Clinton focuses on building legacy
In his last State of the Union address, President Bill Clinton was out to save his legacy -- by calling for policies like a $350 billion tax cut to finance college educations, as well as touting his and Vice President Al Gore's achievements.
Saying "all of us are judged by our dreams and deeds we pass on," Clinton called for numerous programs, including strict licensing for handguns, money for health care and schools and hate crimes legislation.
While saying the country is better off today than in 1993 when he took office, Clinton also gave credit to Gore, who is currently running himself for the presidency.
Clinton referenced Gore six times in his speech, as well as thanking Gore's wife Tipper, and his wife Hillary, herself running for senator in New York.
Only five days before the N.H. primary, Clinton flubbed one line meant to draw attention to Gore's successful tenure as vice president. Instead of saying Gore has worked to make communities more "livable," Clinton instead said "liberal," drawing laughter from the audience and Gore himself.
In sharp contrast to his attempts to elevate Gore, Clinton also used his speech to criticize partisan politics on the part of Congress, saying that its members have been standing still on pressing national priorities.
This harsh congressional criticism presents quite a contrast from last year's State of the Union, where Clinton went to the pulpit before the House of Representatives members that had voted for his impeachment and the senators who would try his case.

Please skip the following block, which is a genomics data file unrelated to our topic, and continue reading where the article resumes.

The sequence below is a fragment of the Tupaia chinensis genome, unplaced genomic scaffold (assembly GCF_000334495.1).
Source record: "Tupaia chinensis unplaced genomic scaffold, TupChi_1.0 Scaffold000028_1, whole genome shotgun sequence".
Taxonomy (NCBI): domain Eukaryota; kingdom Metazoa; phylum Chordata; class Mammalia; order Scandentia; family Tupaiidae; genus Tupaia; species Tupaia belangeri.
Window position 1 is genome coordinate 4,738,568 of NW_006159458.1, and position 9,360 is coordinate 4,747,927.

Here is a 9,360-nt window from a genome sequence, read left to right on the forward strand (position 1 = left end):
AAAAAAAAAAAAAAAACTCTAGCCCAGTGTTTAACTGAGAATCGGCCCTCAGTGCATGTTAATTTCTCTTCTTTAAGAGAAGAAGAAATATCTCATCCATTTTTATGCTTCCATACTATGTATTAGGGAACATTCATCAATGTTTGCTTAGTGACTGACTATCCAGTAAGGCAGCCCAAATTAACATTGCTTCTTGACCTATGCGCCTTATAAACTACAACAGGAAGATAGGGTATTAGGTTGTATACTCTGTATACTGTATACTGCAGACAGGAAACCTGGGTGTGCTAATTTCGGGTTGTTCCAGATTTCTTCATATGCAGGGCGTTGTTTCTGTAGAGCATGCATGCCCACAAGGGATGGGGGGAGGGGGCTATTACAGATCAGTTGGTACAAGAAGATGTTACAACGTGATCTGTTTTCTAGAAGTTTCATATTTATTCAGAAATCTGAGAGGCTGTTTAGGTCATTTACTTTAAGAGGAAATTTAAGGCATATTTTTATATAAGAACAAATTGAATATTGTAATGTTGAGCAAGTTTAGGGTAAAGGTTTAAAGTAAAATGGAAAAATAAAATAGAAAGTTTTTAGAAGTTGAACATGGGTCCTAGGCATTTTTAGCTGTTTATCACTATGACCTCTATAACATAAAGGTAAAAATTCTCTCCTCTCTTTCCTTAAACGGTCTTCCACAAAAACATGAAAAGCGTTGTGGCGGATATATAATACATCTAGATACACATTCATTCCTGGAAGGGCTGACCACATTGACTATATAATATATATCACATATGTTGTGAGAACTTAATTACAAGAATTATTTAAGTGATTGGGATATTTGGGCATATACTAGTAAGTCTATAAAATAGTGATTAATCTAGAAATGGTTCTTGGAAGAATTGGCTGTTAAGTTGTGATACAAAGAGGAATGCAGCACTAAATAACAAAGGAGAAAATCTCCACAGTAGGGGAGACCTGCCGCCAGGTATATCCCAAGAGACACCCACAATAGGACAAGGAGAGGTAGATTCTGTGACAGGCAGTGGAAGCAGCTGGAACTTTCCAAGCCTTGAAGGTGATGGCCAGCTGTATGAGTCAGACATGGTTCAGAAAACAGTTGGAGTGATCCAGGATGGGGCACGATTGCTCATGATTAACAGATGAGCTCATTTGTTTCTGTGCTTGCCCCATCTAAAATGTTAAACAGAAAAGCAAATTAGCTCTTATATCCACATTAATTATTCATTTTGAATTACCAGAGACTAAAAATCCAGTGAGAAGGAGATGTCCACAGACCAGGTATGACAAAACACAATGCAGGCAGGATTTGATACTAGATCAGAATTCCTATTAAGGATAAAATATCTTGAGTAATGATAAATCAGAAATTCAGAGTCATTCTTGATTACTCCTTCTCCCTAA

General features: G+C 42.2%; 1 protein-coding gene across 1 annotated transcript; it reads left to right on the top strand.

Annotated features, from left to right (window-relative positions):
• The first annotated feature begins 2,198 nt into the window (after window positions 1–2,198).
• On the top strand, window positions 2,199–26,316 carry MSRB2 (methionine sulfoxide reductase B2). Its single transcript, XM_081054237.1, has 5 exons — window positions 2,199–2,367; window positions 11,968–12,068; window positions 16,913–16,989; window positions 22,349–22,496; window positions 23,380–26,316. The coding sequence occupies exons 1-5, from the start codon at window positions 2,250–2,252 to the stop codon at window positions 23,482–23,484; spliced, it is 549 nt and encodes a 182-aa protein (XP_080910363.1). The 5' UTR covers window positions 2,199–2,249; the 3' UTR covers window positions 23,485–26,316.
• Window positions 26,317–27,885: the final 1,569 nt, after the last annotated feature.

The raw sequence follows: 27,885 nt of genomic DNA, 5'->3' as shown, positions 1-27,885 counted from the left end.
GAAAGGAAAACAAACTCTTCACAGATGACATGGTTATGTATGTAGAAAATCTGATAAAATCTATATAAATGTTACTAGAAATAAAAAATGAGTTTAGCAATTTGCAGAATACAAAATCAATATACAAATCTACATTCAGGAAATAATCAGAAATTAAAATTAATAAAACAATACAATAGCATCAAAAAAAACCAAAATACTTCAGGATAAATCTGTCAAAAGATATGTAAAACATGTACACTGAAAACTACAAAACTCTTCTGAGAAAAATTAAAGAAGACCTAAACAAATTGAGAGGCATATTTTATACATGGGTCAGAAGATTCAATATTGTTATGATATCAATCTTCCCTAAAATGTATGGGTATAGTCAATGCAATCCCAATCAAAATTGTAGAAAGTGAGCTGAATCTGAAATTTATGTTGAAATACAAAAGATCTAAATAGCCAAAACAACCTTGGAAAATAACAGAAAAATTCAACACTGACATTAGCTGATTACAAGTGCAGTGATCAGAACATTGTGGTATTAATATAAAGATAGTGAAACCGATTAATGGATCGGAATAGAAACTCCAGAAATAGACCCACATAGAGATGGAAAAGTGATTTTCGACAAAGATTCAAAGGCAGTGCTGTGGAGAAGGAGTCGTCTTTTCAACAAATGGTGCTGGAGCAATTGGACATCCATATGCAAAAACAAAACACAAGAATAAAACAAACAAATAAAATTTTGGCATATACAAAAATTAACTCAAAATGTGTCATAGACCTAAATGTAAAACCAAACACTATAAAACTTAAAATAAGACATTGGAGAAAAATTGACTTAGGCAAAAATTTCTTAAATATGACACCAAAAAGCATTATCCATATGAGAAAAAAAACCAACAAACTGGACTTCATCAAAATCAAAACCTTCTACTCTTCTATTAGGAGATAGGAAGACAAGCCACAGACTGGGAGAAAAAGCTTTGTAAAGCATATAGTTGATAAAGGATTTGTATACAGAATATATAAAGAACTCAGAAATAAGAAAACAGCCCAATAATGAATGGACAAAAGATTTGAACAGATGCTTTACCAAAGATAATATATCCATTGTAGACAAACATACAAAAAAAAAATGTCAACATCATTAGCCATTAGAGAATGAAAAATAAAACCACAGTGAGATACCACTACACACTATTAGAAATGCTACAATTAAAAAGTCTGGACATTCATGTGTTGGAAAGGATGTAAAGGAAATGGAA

Instead of last year's call for bipartisan cooperation, Clinton could last night chide Congress for failing to yet pass a patients' bill of rights, "common sense" gun safety legislation and campaign finance reform.
This year's welcome was rousing and warm when Clinton strode down the aisle, and his speech was punctuated by frequent and enthusiastic standing ovations from Democratic audience members.
Clinton was comfortable enough to joke that American citizens in their livingrooms would be able to tell there were still "modest differences" between the Democratic and Republican parties, all the while putting the Republicans on the spot during what is sure to be a tight election year.
While many of the proposals Clinton brought forth last night were similar to those presented previously, albeit increased in dollar amounts -- like the proposed $3,000 tax credit for long-term homecare -- Clinton was successfully able to keep the focus of the speech on the strong character of American life right now, and what can be done to further improve it.
Over and over, Clinton reinforced the point that he is leaving the White House with the country in the best shape it has been in for a great while.
"The state of our union is the strongest it has ever been," Clinton said.
While he wanted to emphasize the differences between now and 1993, somethings did remain similar. Reportedly, Clinton and his staff were working on the speech up until the last minute -- a characteristic of almost all his early State of the Union addresses.
His speech also ran an unwieldy 89 minutes, the longest of his addresses yet.
Ever conscious of the power of reaching out to the people, Clinton applauded Tom Mauser, the father of Columbine victim Daniel Mauser, who has worked for stricter gun control laws and was in the audience last night with the First Lady.
While clearly moving forward in his focus on Gore and legislation for this, his last year, in office, and reveling in the support of his party, Clinton did, however, also look like the president who would miss the office of the presidency and who was wrestling with how history would remember him.